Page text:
Liam is on the phone with his best mate Jacksie. Both boys are super excited because they;ve jsut gotten their registration in the mail for the Great North Race. Their numbers are 2594 and 2593. They decide to meet up to get some training in this afternoon. But, Mom has other plans for Liam. Seems old Harry Miller needs some help in clearing out all the things from his home. He's living alone and he just had a bad fall. It's been arranged for him to move into a place where he will receive care.
When Liam shows up, albeit recalcitrantly, Harry Miller sees his tee shirt advertising the Great North Run and he tells Liam he and his friends had ran thirteen miles from Newcastle to South Shields back in 1938. They had no idea how long the race would be. They just started to run and couldn't wait to see the sea when they got to the end.
Harry shares the story of that day in between nodding off as Liam and his mother sort through Harry's things. They begin to get a picture of Harry and his life. Harry wakes up and recounts the great adventure of his life.
This is a touching story about Harry and his mates being willing to run, to give it a try, even though they couldn't always see the end. It's about a race but it's also about life and how sometimes you run, sometimes you stop and rest and sometimes you get help from friends along the way. The joy that Harry feels as he tells the story reflects the happiness he has felt all his life. "That's reet, lad! Run! There's a wolf at your tail! Run for your lovely life!"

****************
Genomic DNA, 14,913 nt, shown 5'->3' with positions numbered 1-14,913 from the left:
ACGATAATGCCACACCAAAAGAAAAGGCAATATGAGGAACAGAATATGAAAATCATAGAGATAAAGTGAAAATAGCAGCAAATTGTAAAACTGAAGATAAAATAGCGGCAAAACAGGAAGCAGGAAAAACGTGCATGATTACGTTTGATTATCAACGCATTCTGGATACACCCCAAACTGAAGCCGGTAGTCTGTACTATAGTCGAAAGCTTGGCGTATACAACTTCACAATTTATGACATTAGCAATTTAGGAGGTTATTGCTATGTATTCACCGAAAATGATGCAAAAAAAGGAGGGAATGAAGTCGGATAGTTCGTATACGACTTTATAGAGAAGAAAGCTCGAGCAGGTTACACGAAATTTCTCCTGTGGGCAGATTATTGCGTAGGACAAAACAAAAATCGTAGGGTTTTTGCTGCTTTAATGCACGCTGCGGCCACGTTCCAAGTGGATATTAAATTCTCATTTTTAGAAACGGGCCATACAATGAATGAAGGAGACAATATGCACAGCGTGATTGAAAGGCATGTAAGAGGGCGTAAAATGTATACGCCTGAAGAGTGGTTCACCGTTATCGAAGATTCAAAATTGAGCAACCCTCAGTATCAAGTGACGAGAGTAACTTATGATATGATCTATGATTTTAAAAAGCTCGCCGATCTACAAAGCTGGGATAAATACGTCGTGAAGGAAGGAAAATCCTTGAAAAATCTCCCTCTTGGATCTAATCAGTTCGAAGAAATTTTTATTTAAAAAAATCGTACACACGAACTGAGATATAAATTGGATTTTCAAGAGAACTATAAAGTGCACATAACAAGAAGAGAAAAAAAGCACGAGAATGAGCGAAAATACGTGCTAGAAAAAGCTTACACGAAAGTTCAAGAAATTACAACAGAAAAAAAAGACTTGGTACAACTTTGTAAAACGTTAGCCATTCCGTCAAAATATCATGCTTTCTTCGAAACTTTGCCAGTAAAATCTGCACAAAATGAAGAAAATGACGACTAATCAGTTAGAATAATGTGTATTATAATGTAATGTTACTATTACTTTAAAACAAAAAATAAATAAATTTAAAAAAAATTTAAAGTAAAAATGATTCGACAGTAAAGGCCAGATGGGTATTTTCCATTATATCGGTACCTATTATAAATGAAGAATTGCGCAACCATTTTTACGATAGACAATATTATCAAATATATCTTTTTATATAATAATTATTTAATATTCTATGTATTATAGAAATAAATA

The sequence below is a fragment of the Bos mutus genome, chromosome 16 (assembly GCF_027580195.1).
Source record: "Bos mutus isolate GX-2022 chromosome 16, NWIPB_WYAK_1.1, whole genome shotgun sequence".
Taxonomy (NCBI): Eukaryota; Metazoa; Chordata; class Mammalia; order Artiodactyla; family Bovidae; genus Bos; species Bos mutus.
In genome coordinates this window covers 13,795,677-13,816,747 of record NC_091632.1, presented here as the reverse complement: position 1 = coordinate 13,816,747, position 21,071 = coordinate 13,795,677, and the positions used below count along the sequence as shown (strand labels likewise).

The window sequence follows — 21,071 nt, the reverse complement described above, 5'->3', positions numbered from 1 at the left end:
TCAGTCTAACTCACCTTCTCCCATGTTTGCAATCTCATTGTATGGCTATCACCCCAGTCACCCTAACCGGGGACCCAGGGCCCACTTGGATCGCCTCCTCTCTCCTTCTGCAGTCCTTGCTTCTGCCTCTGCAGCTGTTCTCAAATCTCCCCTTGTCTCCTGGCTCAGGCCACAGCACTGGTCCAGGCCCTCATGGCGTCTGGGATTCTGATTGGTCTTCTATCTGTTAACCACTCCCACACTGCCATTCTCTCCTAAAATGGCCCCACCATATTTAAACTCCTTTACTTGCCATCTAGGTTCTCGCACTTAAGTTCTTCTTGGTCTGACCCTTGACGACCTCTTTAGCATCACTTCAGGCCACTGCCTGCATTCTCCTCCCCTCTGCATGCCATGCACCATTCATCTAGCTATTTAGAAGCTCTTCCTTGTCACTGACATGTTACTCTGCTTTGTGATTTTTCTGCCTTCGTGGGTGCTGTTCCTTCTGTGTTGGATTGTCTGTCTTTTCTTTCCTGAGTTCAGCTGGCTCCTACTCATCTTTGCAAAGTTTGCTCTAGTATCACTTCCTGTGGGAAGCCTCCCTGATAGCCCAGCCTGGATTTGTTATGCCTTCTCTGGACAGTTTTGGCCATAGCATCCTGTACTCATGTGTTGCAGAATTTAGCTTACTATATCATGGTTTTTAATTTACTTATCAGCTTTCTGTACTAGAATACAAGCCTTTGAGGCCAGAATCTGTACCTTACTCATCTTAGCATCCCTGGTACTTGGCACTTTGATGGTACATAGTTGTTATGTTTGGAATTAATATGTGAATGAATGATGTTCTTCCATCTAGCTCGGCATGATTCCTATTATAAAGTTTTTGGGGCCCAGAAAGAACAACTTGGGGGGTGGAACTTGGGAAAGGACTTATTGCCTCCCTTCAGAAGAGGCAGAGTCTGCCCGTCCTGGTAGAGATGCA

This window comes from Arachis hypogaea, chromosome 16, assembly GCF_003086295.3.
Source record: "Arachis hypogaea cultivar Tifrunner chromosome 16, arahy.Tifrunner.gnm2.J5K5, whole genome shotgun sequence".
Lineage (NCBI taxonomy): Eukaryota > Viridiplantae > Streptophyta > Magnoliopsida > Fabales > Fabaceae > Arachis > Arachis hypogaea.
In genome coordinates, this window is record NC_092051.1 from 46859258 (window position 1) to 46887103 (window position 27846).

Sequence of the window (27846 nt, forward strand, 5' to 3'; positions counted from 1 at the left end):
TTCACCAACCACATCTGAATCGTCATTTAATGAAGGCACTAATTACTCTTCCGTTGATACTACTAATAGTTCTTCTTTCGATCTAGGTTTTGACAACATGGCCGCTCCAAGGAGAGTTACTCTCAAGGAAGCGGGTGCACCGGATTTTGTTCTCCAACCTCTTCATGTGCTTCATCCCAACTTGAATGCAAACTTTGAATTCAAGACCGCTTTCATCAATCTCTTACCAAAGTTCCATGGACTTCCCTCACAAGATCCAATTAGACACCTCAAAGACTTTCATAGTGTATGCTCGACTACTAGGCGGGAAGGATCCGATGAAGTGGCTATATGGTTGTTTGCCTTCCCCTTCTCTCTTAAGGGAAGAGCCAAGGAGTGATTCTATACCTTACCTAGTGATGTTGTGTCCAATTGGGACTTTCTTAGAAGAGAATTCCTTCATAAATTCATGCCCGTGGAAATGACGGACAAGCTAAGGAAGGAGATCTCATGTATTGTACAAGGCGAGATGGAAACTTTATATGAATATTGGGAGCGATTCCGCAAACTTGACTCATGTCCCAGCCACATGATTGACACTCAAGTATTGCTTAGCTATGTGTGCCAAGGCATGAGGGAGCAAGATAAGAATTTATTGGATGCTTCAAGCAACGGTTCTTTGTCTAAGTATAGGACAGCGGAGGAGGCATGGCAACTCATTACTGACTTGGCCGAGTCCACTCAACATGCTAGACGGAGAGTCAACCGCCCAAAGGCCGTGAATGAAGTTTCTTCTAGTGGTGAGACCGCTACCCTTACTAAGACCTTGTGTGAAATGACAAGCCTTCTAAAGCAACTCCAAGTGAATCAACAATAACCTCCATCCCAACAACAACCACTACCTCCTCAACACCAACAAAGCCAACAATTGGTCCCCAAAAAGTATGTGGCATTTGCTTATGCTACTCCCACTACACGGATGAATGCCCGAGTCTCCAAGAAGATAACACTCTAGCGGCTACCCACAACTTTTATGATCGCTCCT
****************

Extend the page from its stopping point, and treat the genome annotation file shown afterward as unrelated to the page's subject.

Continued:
You might need your tissue box handy as the end rolls around.
64 pages 978-0763689759 Ages 6-9
Recommended by: Barb Langridge, abookandahug.com
""That's reet, lad! Run! There's a wolf at your tail! Run for your lovely life!" A joyful, uplifting story of times gone by, from the internationally acclaimed author of Skellig. A joyful, uplifting story of times gone by from the internationally acclaimed author of Skellig, illustrated in full colour by the award-winning illustrator of A Walk in London. Liam just wants to go out running with his mates - it's not long till the Junior Great North Run, and there's training to be done. But Mam needs him today, to help old Harry clear out his house. Harry knows a thing or two about running. When he was a lad, he says, he ran all the way from Newcastle to South Shields. "But Harry," says Mam, "that's thirteen miles!" Harry grins. "Different times," he says. This is the story of that day: of sweltering heat, clattering boots, briny sea air and the heavenly taste of ice cream; the day when Harry and his pals ran and ran and ran through the blazing sunlight all the way to the sea."--from the publisher